May 2006

I’m lucky enough to live in an area where broadband competition is rapidly intensifying–Fairfax County in Northern Virginia (McLean, VA to be exact). In recent years, the incumbent cable operator Cox Communications has beefed-up its network to offer phone service and high-speed broadband in addition to its growing video programming lineup (which how includes plenty of HDTV and VOD offerings). I’ve been a Cox cable subscriber for many years now and have been very happy with them. In fact, after 7 years with DirecTV prior to that, I’ve never thought about going back to satellite after switching to cable. (Of course, the superior high-speed broadband option that Cox offers had something to do with that.)

Meanwhile, regional telephone giant Verizon Communications has been aggressively deploying new fiber optic lines throughout many Northern Virginia neighborhoods and other Washington, D.C. metro communities in the hope of competing against Cox and Comcast in the race to deliver the complete “triple play” package (voice, video, data) to consumers. Last year, Verizon sent a team of contractors out to my neighborhood to dig up my front yard, lay new fiber lines and install a new box. And then, for reasons I still can’t quite understand, another team came back and dug up my yard again to install more lines and a different box! My wife wasn’t real happy about the mess this created (and all the grass that died as a result), but I just kept telling her that one day it would all be worth it.

And that day has arrived.

Earlier this year, Verizon began dispatching door-to-door salespeople to my neighborhood in an attempt to sign up new subscribers for their new “FIOS” (fiber optic-based) service. I felt sorry for the salespeople who knocked on my door because they had no idea I was going to shower them with a litany of technical questions based on my knowledge of communications markets. But they were always very informative and helpful. And they REALLY wanted my business. Unfortunately, however, they had no control over the pesky city and county regulators who were holding up deployment of FIOS service in the area. In particular, Verzion had to fight for the right to offer consumers video programming services in competition with cable.

Luckily for me, they finally got permission in Fairfax County. (Of course, Verizon and other telcos are still fighting for permission to offer video services in countless other communities across America. And federal legislation is pending that would expedite that process through the use of national franchises). After I received confirmation that Verizon would at least be able to offer me everything I already had in my Cox “triple play” bundle, I finally decided to pull the trigger and sign up for a one-month trial of Verizon’s FIOS service in my home.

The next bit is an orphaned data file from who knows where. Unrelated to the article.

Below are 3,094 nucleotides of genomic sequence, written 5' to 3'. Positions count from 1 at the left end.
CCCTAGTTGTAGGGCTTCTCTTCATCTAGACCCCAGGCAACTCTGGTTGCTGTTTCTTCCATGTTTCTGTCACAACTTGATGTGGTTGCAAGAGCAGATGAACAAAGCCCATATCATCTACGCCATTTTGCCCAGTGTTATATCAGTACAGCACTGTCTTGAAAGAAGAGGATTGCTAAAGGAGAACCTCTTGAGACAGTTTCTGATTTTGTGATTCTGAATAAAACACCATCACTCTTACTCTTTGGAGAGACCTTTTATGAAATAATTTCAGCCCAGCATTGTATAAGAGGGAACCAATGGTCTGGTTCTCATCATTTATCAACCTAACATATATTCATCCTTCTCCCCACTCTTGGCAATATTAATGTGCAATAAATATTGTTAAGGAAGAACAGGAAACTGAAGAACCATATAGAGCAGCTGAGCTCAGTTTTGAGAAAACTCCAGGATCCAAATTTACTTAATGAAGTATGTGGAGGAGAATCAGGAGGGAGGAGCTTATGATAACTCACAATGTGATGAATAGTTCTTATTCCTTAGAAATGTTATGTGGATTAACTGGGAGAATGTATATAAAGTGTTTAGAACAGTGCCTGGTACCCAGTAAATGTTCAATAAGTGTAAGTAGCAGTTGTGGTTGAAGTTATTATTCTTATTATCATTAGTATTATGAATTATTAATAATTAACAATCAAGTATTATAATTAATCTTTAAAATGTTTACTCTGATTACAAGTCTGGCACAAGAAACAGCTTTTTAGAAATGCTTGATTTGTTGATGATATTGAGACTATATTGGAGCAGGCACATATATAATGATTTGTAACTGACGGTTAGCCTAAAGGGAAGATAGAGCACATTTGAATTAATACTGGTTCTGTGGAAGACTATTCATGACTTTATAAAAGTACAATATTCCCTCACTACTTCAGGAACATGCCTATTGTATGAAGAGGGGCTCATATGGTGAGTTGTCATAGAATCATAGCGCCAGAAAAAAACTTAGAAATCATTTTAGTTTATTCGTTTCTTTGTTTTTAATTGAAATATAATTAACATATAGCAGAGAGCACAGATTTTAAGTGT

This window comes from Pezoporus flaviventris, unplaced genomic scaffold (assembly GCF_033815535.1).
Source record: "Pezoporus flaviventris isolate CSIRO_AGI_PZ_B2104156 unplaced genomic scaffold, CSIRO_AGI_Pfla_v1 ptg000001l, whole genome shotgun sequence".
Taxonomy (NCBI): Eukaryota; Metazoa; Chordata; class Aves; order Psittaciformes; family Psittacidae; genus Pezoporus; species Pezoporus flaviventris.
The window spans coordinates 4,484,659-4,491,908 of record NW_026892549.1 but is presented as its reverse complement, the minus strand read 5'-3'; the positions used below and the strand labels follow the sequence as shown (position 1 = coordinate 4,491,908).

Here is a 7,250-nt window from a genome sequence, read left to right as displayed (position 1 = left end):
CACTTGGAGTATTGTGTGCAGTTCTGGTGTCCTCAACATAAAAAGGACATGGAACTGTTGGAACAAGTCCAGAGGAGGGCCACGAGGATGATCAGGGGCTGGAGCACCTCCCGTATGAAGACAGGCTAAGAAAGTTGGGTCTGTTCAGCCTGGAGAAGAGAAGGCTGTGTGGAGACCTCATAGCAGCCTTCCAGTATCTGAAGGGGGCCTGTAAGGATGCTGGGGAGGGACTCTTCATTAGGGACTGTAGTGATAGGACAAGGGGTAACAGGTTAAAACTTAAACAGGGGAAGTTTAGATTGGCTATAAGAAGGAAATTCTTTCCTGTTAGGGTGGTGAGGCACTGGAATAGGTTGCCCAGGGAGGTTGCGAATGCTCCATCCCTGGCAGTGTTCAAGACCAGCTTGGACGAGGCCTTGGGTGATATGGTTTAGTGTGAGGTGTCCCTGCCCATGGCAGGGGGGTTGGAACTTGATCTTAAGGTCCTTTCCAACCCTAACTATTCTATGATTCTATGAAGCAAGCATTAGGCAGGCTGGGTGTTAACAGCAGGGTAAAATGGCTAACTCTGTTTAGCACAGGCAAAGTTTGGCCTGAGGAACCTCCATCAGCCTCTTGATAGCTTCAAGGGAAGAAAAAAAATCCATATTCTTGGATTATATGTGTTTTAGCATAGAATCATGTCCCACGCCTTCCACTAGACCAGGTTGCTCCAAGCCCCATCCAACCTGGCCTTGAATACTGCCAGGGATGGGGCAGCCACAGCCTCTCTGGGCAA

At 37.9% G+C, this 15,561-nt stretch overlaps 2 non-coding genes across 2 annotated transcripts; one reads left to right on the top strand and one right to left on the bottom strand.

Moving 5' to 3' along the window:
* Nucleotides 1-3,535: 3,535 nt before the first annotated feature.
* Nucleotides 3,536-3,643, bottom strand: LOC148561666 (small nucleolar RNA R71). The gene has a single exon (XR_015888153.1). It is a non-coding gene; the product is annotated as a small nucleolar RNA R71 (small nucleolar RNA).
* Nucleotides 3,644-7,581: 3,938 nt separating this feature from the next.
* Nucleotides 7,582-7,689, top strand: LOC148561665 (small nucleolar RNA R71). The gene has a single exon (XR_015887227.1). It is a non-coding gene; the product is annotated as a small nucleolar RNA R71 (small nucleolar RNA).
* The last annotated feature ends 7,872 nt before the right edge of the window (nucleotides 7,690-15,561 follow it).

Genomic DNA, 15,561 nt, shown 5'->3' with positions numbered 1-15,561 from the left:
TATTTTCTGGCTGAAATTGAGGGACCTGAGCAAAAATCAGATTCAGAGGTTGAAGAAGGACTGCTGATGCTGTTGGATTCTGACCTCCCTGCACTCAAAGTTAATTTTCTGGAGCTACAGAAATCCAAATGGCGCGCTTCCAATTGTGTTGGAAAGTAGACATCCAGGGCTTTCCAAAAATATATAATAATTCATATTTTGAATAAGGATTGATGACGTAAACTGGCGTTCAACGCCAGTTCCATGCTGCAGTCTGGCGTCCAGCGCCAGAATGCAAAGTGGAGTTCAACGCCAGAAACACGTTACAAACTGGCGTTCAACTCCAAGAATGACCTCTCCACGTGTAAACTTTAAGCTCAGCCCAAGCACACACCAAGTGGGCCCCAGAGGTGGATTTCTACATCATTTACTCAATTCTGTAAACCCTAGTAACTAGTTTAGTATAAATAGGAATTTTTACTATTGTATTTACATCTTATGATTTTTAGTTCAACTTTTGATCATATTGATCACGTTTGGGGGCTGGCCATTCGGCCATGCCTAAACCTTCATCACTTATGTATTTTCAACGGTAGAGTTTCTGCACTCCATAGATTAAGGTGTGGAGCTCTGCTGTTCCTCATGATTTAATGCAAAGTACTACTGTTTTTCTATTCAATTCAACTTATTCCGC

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Raiding the Pirate Bay

by on May 31, 2006

Ars reports that Swedish police have shut down The Pirate Bay, which bills itself as the world’s largest BitTorrent tracker:

The assault on BitTorrent tracker sites began in December 2004. At that time, the MPAA filed a barrage of lawsuits, going after over 100 BitTorrent tracker sites, Direct Connect hubs, and eDonkey servers. Shortly thereafter, some of the more popular torrent sties began going dark. In February 2005, was shut down and its server logs turned over to the MPAA’s attorneys. The MPAA then began going through the logs with an eye towards filing lawsuits against heavy users.

Through all the lawsuits, takedowns, and criminal charges, The Pirate Bay has continued to operate openly and with utter disregard for the MPAA, RIAA, and any other copyright holder. In fact, the site owners have maintained a “Legal” page where they post cease-and-desist letters along with mocking responses.

All along, The Pirate Bay has maintained that its operations are perfectly legal under Swedish law (an argument familiar to users). This insistence continued in the wake of a new law passed by the Swedish Parliament in July 2005 that strengthened the country’s copyright enforcement law. As The Pirate Bay only hosts trackers and not the copyrighted material itself, it claims that it has every right to operate in Sweden.

David Friedman has an insigtful post about the nature of technological protection:

Intellectual property in digital form is easy to copy. In a networked world, it is also easy to distribute. It is therefore likely that copyright enforcement will become increasingly difficult. Tie-ins are a good solution for some forms of intellectual property but not for all. That leaves technological protection, ways of selling access to intellectual property without letting the purchaser reproduce it.

There is an important limit to such protection: It only works for forms of I.P. that are not entirely revealed in one use. However strong the encryption on the digital file containing your song, a customer can still tape record it when he plays it–or record the signals his computer is sending to its speaker, thus eliminating the sonic middleman. However well encrypted your novel, I can still, if I really want to, photograph my screen as I read it and run the pictures through OCR software.

There are other forms of I.P. that are not fully revealed in one use. What I get from Lexis or Westlaw is not a download of their database but the answer to a query. I can make a copy for a colleague but it is unlikely to be of much use to him, since he wants answers to different questions than I do. A computer program can be similarly protected, by running it on a webbed server and selling not copies but access.